If a bride and groom don’t listen to each other, confusion quickly moves in. I see this when I meet with couples—those who’ve listened to what each wants and those who’ve not. With those who have been listening, there’s a lighthearted tone to our conversation. And with those who haven’t, there are many awkward moments that I need to smooth over.

Are you listening to each other?

Are you satisfied with the quality of listening?

Monday, October 27, 2008

Love Doesn't Like Being Alone

Couples will often ask me if I can recommend readings. Well, here is a reading that a couple recently used at their ceremony. I love it!


On cold winter nights, love is warm.
It lies between you and lives and breathes
and makes funny noises.

Love doesn't like being left alone for long.
But come home and love is always happy to see you.
It may break a few things accidentally in its passion for life,
but you can never be mad at love for long.

But love makes you meet people wherever you go.
People who have nothing in common but love
stop and talk to each other on the street.

Throw things away and love will bring them back,
again, and again, and again.
But most of all, love needs love, lots of it.
And in return, love loves you and never stops.

Falling in love is like owning a dog
an epithalamion by Taylor Mali

Sunday, October 26, 2008

You Can't Make Everyone Happy––Really!

At a friend’s 40th birthday party, I met a couple who had just celebrated their first wedding anniversary. The man and his family are culturally Jewish; the woman is agnostic; her father is an atheist and her mother Roman Catholic. They told me that they were quickly overwhelmed with the politics laced through the planning. Politics always hinges on the little things.

The father was upset that his daughter was not going to have a blessing as it would make her mother happy. The Jewish side suddenly became very observant. Huppah, smashing of the glass, ketubah.

Huh? The couple was amazed and puzzled. Where did these people come from?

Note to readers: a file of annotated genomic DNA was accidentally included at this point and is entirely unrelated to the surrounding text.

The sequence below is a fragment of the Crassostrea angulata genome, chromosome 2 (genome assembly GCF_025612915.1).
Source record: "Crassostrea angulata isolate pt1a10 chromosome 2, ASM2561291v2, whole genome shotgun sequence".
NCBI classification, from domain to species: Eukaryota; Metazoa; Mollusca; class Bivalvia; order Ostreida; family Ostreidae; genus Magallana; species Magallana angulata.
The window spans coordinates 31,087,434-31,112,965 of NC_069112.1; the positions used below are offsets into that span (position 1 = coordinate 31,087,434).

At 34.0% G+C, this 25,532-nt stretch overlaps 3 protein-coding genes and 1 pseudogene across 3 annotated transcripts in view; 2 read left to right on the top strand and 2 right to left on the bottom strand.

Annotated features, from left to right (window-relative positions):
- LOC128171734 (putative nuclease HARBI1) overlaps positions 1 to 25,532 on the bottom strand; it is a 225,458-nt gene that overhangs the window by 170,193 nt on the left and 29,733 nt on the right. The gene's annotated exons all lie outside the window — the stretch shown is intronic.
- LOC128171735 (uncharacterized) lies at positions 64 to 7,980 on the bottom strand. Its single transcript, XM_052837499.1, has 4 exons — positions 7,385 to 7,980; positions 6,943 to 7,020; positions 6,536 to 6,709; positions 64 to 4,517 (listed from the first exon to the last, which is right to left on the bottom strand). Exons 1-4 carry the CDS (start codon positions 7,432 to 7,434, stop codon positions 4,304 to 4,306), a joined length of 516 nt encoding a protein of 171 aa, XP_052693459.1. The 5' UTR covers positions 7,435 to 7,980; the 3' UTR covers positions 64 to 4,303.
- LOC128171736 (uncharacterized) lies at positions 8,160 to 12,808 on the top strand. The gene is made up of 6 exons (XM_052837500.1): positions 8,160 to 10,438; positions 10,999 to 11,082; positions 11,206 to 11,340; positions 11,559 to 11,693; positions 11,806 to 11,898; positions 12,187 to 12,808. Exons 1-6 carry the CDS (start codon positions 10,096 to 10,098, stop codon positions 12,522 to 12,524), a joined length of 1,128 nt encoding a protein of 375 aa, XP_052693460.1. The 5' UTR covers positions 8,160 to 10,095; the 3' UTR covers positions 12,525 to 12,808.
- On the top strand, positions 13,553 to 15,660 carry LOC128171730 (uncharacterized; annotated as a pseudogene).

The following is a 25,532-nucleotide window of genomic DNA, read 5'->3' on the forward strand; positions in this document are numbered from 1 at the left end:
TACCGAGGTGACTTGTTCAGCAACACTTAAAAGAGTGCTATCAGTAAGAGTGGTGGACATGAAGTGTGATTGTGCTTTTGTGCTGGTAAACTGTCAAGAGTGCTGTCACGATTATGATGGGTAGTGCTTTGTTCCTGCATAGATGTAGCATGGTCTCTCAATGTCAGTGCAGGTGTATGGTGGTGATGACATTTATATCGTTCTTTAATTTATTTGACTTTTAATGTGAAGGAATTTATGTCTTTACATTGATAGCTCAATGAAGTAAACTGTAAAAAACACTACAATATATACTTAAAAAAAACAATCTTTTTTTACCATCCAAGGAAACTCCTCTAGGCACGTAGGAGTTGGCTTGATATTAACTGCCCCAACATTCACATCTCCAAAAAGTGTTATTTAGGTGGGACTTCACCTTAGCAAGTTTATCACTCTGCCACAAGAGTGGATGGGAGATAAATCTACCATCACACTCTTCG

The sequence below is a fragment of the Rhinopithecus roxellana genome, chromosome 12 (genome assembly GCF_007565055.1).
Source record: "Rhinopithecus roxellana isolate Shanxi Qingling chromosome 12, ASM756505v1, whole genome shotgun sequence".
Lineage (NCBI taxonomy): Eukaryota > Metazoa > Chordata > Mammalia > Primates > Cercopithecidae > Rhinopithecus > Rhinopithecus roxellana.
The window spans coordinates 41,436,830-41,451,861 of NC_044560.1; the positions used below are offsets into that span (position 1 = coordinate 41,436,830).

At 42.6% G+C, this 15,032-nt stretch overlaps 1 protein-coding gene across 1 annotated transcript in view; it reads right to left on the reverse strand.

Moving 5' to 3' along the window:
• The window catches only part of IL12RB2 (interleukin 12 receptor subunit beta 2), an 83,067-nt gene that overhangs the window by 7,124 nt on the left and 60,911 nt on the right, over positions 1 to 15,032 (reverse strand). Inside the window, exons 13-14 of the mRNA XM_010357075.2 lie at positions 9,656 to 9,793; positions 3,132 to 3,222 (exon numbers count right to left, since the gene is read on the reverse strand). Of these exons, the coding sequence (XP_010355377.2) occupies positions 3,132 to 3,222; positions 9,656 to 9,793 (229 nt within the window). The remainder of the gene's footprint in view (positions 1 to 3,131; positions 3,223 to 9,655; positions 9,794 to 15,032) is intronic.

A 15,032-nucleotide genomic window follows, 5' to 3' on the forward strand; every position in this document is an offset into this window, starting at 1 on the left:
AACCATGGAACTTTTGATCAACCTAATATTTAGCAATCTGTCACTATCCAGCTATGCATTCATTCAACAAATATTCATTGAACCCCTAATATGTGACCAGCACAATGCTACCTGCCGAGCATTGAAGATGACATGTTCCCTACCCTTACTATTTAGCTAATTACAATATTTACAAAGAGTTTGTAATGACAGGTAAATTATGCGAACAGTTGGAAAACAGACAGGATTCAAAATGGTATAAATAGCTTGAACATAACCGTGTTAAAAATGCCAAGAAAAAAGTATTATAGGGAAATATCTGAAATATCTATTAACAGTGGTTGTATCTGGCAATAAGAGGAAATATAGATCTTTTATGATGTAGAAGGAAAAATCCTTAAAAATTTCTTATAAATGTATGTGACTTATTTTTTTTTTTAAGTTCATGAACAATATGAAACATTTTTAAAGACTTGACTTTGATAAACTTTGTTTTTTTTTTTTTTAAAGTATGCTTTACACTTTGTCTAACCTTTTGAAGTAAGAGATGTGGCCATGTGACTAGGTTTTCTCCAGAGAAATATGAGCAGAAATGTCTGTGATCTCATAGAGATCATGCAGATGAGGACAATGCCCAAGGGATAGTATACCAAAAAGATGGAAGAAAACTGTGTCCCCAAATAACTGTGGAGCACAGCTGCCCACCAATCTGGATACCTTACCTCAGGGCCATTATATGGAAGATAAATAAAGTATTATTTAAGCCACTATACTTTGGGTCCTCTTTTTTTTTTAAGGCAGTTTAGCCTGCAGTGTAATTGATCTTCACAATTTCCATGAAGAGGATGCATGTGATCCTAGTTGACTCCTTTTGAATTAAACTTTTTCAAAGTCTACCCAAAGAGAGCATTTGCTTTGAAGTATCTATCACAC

The couple decided to work through each issue as it came along—prioritizing the wacky from most to least important. They gave it the best they had and trusted the good will of all involved.

They didn’t satisfy everyone. Some people chose not to be happy.

In the end, though, people rallied and surrounded them with the best love they had—and gave them everything they wanted from Crate&Barrel!

Thursday, October 23, 2008

How To Show You Care

I officiated a wedding recently in a chapel built on the grounds of a retirement home. The bride’s great-grandfather had built the chapel. It was there that he officiated the wedding of the bride’s grandparents. Tradition and family made this space especially sacred.

The couple was glowing and their smiles made them feel relaxed. They were so in the moment. And then, as I was speaking, the bride spotted something on the groom’s jacket. Instinctively, she reached across and flicked it away. Everyone laughed, though the couple seemed clueless to our reaction.

It was an exquisite moment. That one gesture spoke to the reality of marriage--caring in simple ways—seeing—reaching gently across to help each other. No wonder we laughed—in joy, recognition, and affirmation. . .

Friday, September 5, 2008

More Sanity Saver Questions

Here are two more SANITY SAVER questions to reflect upon as you catch your breath during one of those rare moments when you can.